In the aftermath of the Tyler Clementi suicide, Dan Solove writes:
… This tragic episode might be the center of the media’s attention, but it isn’t an isolated occurrence. Cyberbullying is rampant among our youth. Some studies show that more than 40% of young people claim to have been victimized by cyberbullying at some point in their lives. Countless victims suffer emotional distress, leading to mental breakdowns and a number of suicides.
One of the reasons this is occurring is because we aren’t doing a sufficient job combating cyberbullying. Another reason is that we are failing to educate young people about privacy and the consequences of self-disclosure and revelation of information about others. The members of the generation growing up today — what I call “Generation Google” — must live with extensive information about themselves online, available anywhere in the world by doing a simple Google search. Their lives are being affected in profound ways, and they are not being given adequate guidance and education about privacy.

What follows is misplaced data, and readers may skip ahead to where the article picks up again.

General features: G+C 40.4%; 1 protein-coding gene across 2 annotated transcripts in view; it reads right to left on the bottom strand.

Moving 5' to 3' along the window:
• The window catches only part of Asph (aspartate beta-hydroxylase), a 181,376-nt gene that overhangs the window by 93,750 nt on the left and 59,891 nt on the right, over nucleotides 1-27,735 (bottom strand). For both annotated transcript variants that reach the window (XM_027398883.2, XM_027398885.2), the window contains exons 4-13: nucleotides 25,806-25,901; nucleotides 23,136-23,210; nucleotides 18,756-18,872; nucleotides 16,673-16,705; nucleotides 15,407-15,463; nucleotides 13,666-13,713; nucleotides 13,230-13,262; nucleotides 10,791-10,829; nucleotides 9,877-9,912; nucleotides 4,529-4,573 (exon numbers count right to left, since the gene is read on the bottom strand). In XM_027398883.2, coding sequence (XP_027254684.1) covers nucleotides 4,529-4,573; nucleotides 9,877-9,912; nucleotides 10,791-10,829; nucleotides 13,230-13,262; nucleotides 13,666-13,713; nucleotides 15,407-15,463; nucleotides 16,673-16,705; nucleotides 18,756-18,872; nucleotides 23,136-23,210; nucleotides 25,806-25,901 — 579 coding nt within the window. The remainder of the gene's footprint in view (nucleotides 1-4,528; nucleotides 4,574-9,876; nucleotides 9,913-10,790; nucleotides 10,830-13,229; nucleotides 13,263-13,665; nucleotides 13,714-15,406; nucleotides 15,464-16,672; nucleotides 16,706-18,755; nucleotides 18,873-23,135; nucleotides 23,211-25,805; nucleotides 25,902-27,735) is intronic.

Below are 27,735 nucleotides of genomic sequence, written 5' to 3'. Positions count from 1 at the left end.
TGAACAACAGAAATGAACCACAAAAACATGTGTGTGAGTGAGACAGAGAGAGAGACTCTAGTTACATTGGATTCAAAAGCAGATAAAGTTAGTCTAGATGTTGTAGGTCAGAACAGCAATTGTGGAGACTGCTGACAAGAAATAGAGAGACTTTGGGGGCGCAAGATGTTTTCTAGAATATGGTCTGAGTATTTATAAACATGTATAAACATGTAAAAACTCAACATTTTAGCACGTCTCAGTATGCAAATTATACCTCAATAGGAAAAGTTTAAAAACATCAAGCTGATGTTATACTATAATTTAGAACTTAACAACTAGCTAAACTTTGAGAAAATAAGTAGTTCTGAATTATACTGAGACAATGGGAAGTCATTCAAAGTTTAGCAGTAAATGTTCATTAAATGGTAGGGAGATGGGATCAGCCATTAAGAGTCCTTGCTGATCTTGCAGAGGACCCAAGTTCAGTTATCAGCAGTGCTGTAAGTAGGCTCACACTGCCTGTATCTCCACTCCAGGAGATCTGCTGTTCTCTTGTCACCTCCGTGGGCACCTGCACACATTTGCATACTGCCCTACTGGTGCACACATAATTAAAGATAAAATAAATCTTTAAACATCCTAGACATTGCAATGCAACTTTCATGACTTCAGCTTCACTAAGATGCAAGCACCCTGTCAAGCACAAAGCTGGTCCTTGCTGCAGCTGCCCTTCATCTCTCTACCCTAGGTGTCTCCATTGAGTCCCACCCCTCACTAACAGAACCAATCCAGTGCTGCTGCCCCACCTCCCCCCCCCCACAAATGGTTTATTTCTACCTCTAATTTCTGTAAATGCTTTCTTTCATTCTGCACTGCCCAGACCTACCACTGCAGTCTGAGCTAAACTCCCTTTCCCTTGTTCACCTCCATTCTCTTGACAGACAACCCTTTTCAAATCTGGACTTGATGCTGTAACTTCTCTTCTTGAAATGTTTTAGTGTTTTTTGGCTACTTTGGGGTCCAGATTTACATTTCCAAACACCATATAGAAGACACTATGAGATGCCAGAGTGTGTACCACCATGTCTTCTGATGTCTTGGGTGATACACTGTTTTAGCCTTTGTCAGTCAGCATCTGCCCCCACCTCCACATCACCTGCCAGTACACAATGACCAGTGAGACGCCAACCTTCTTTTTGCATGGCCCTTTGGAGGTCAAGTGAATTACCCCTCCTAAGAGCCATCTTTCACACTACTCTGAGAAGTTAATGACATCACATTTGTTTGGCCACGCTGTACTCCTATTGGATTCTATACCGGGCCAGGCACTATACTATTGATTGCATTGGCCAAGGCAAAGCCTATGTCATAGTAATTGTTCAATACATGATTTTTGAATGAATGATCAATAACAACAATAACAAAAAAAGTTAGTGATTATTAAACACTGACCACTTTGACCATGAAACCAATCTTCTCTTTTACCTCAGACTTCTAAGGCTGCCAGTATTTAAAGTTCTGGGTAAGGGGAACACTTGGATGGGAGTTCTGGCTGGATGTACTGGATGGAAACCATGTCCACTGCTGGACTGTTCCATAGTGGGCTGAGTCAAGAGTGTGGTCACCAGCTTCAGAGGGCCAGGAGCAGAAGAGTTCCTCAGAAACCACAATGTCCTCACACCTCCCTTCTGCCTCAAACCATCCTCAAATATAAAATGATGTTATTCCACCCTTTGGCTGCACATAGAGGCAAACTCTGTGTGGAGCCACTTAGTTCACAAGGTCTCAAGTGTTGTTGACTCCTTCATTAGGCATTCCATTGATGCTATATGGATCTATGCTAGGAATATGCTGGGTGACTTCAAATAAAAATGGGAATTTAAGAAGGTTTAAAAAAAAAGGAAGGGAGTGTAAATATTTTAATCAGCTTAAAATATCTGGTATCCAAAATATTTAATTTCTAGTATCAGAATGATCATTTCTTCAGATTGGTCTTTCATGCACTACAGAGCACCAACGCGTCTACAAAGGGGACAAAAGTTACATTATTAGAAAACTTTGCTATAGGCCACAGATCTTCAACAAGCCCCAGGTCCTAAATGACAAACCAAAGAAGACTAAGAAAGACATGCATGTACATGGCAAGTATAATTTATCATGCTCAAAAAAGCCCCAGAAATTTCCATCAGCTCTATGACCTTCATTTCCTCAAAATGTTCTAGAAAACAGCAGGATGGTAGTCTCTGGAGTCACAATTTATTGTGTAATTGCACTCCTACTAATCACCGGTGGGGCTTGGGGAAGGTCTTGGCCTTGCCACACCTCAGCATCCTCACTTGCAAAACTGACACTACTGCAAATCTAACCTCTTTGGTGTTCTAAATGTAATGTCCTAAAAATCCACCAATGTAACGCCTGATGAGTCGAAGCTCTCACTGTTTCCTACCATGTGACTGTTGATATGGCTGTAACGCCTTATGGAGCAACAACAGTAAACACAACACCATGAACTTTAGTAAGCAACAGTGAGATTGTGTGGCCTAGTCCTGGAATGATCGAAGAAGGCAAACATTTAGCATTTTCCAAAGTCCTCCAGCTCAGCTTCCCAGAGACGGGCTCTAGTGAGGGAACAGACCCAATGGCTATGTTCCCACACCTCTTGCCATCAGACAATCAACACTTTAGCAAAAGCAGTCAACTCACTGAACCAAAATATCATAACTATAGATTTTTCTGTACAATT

Read more on the Huffington Post.
Although I agree with Dan on his major points, I’m almost sorry he segued into discussing “cyberbullying” in this context because: (1) as he notes elsewhere in the column, we don’t know the students’ intentions here, and (2) more people might recognize themselves if they don’t get their defenses up by being called a “cyberbully.”
Not all privacy invasions are cyberbullying. Not all privacy invasions are intended to harass or intimidate. But all privacy invasions are potentially or immediately harmful. And that’s what we need young people to appreciate. And we need to teach that in the context of teaching them what types of information should be treated as “private” and what to do when you are under pressure to reveal your own private information or that of others.